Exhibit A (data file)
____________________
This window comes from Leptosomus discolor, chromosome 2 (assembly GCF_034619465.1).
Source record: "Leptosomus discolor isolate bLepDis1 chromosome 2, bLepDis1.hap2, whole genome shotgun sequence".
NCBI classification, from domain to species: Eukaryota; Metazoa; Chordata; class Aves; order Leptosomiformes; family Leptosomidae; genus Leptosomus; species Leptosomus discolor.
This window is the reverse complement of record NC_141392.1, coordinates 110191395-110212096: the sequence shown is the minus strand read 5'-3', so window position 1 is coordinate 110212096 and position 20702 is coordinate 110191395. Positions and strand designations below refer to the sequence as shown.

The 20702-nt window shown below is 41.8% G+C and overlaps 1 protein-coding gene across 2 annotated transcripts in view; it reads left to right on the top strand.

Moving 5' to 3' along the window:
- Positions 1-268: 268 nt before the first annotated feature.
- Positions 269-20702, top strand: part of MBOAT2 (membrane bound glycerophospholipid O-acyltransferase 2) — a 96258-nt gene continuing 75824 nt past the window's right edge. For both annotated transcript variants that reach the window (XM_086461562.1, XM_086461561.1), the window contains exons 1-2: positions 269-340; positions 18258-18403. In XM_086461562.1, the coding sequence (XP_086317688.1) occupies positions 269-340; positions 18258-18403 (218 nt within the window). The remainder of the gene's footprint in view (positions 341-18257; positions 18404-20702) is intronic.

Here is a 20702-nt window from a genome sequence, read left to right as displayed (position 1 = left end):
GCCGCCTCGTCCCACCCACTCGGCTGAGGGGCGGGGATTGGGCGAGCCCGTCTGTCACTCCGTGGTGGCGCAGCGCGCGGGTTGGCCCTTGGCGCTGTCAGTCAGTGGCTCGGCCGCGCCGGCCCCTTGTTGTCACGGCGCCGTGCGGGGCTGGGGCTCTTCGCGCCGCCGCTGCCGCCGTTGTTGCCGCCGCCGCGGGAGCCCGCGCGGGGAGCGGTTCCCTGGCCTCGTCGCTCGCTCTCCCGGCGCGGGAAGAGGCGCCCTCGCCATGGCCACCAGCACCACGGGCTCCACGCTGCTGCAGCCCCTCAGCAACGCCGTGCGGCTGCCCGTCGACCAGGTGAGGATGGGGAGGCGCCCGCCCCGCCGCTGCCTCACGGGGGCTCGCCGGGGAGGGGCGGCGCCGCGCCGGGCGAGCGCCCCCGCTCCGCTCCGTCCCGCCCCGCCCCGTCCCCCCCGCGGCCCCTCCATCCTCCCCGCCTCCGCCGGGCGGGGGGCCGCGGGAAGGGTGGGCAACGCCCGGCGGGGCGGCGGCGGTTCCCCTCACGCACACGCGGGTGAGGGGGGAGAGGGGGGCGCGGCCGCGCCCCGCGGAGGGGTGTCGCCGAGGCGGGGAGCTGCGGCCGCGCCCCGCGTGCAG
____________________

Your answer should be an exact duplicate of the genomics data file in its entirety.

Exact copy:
This window comes from Leptosomus discolor, chromosome 2 (assembly GCF_034619465.1).
Source record: "Leptosomus discolor isolate bLepDis1 chromosome 2, bLepDis1.hap2, whole genome shotgun sequence".
NCBI classification, from domain to species: Eukaryota; Metazoa; Chordata; class Aves; order Leptosomiformes; family Leptosomidae; genus Leptosomus; species Leptosomus discolor.
This window is the reverse complement of record NC_141392.1, coordinates 110191395-110212096: the sequence shown is the minus strand read 5'-3', so window position 1 is coordinate 110212096 and position 20702 is coordinate 110191395. Positions and strand designations below refer to the sequence as shown.

The 20702-nt window shown below is 41.8% G+C and overlaps 1 protein-coding gene across 2 annotated transcripts in view; it reads left to right on the top strand.

Moving 5' to 3' along the window:
- Positions 1-268: 268 nt before the first annotated feature.
- Positions 269-20702, top strand: part of MBOAT2 (membrane bound glycerophospholipid O-acyltransferase 2) — a 96258-nt gene continuing 75824 nt past the window's right edge. For both annotated transcript variants that reach the window (XM_086461562.1, XM_086461561.1), the window contains exons 1-2: positions 269-340; positions 18258-18403. In XM_086461562.1, the coding sequence (XP_086317688.1) occupies positions 269-340; positions 18258-18403 (218 nt within the window). The remainder of the gene's footprint in view (positions 341-18257; positions 18404-20702) is intronic.

Here is a 20702-nt window from a genome sequence, read left to right as displayed (position 1 = left end):
GCCGCCTCGTCCCACCCACTCGGCTGAGGGGCGGGGATTGGGCGAGCCCGTCTGTCACTCCGTGGTGGCGCAGCGCGCGGGTTGGCCCTTGGCGCTGTCAGTCAGTGGCTCGGCCGCGCCGGCCCCTTGTTGTCACGGCGCCGTGCGGGGCTGGGGCTCTTCGCGCCGCCGCTGCCGCCGTTGTTGCCGCCGCCGCGGGAGCCCGCGCGGGGAGCGGTTCCCTGGCCTCGTCGCTCGCTCTCCCGGCGCGGGAAGAGGCGCCCTCGCCATGGCCACCAGCACCACGGGCTCCACGCTGCTGCAGCCCCTCAGCAACGCCGTGCGGCTGCCCGTCGACCAGGTGAGGATGGGGAGGCGCCCGCCCCGCCGCTGCCTCACGGGGGCTCGCCGGGGAGGGGCGGCGCCGCGCCGGGCGAGCGCCCCCGCTCCGCTCCGTCCCGCCCCGCCCCGTCCCCCCCGCGGCCCCTCCATCCTCCCCGCCTCCGCCGGGCGGGGGGCCGCGGGAAGGGTGGGCAACGCCCGGCGGGGCGGCGGCGGTTCCCCTCACGCACACGCGGGTGAGGGGGGAGAGGGGGGCGCGGCCGCGCCCCGCGGAGGGGTGTCGCCGAGGCGGGGAGCTGCGGCCGCGCCCCGCGTGCAG